Skip to main content

The Globe and Mail

Finding converts: What one health system is doing to up their organ donation numbers

William Osler Health System doctors Alex Mcmillan, Andrew Healey and Susan Lavery pose in the ICU in Brampton on June 26, 2014.

J.P. MOCZULSKI/The Globe and Mail

When Ontario made Canadian history this spring by publishing individual hospitals' organ donation rates, the figures for William Osler Health System looked grim.

The hospital's campuses in Etobicoke and Brampton managed to convince the families of just seven of 21 potential deceased donors to give away their loved one's organs over a nine-month period, for a "conversion" rate of 33 per cent, well below the provincewide average of 52 per cent and the target of 63 per cent.

But behind the scenes, the staff at William Osler's two sites were already hustling to improve their numbers, well aware of both the desperate need for organs and the fact that poor-performing hospitals were about to be named and shamed on the Internet.

Story continues below advertisement

The hospital appointed a critical care doctor to champion organ donation, then zeroed in on flagging potential donors early, making such identifications part of daily "bullet" rounds in the intensive care unit and internally auditing how often staff properly notified the network that co-ordinates transplants in the province.

It appears those efforts have begun to pay off: In the most recent quarter, William Osler converted four of five potential donors into actual donors, a success rate of 80 per cent.

Although the sample size is small and the campaign still in its early days, the hospital's experience is instructive for other institutions that have struggled to raise their rates, especially in immigrant-heavy communities where fewer people tend to register their desire to donate.

"Bottom line," said Alex Mcmillan, the system's lead physician for organ and tissue donation, "it came down to changing our philosophy and our approach to this."

Fewer than 3 per cent of patients who die in hospital are medically suited to give away their heart, lungs, liver or other internal parts. In Canada, the need for organs outstrips supply. In 2012, 15 people died waiting for a heart; 62 waiting for a liver; 69 waiting for lungs and 84 waiting for a kidney, according to the Canadian Institute for Health Information.

"We have to capture every possible donor we can," said Lori West, a University of Alberta medical researcher and director of the Canadian National Transplant Research Program. "That's where individual hospitals can have a role, particularly in instituting the role of donation specialists. That's what's been shown in international jurisdictions to have one of the biggest impacts on donor availability."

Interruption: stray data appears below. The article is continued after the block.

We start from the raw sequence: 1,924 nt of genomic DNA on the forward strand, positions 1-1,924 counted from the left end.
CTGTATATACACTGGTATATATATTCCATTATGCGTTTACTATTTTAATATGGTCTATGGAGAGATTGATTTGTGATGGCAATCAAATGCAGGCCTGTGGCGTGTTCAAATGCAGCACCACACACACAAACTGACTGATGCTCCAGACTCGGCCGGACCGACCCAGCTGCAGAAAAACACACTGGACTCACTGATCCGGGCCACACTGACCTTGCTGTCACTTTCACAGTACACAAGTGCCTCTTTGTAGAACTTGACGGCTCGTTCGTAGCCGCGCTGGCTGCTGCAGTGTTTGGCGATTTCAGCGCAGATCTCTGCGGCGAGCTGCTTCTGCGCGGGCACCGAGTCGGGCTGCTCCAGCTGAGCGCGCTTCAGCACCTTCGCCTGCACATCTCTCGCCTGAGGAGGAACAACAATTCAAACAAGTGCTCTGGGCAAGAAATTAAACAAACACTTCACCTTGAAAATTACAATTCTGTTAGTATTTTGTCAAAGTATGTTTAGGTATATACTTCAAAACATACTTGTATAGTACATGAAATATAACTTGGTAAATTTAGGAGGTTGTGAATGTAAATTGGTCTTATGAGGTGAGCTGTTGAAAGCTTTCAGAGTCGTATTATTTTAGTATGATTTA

Dr. Mcmillan was appointed William Osler's physician lead for organ and tissue donation last October. At the time, the two hospitals that make up the system, Brampton Civic and Etobicoke General, were struggling with basic reporting to the Trillium Gift of Life Network, the organization that co-ordinates transplants in Ontario.

Story continues below advertisement

In December, the rate at which William Osler routinely notified TGLN of potential donors was 75 per cent. The target is 100 per cent.

The hospital made electronic record-keeping of the notifications mandatory, then conducted monthly internal audits, driving their rate up to 99 per cent in May, Dr. Mcmillan said.

Meanwhile, on so-called bullet rounds in the ICU – during which a team made up of a social worker, dietician, nurse educator, charge nurse and, depending on the day, a doctor, checks in on every patient – staff watched for the four "clinical triggers" that should prompt an official notification to TGLN. Those include a grave prognosis, an injured brain or non-recoverable injury/illness, a family-initiated discussion of donation or a discussion of the withdrawal of life support.

The hospital also put a huge emphasis on educating staff, Dr. Mcmillan said.

All of this happened at hospital campuses in Brampton and Etobicoke, two communities packed with recent immigrants whose mother tongues aren't necessarily English.

"There's a link, in particular, between registration of consent and the diversity of the population in that community," said Ronnie Gavsie, president and CEO of TGLN.

Story continues below advertisement

When people do not register their wishes, it can be harder to convince relatives to consent to donation, she added. Brampton's registration rate is 14 per cent and Etobicoke's is 15 per cent, lower than the provincial average of 25 per cent.

But Dr. Mcmillan said diversity has not proved to be a barrier to the hospital's renewed effort to drive up its conversion rates.

"Obviously, it's early," she said. "But even if it's early, I think [the last quarter] shows very clearly that there's not an ethnic predisposition, it's just about education and providing every patient that we have and their families the opportunity to make a decision on organ and tissue donation while respecting their values and wishes."

Report an error Licensing Options
About the Author
Health reporter

Kelly Grant is a health reporter with The Globe and Mail. More


The Globe invites you to share your views. Please stay on topic and be respectful to everyone. For more information on our commenting policies and how our community-based moderation works, please read our Community Guidelines and our Terms and Conditions.

We’ve made some technical updates to our commenting software. If you are experiencing any issues posting comments, simply log out and log back in.

Discussion loading… ✨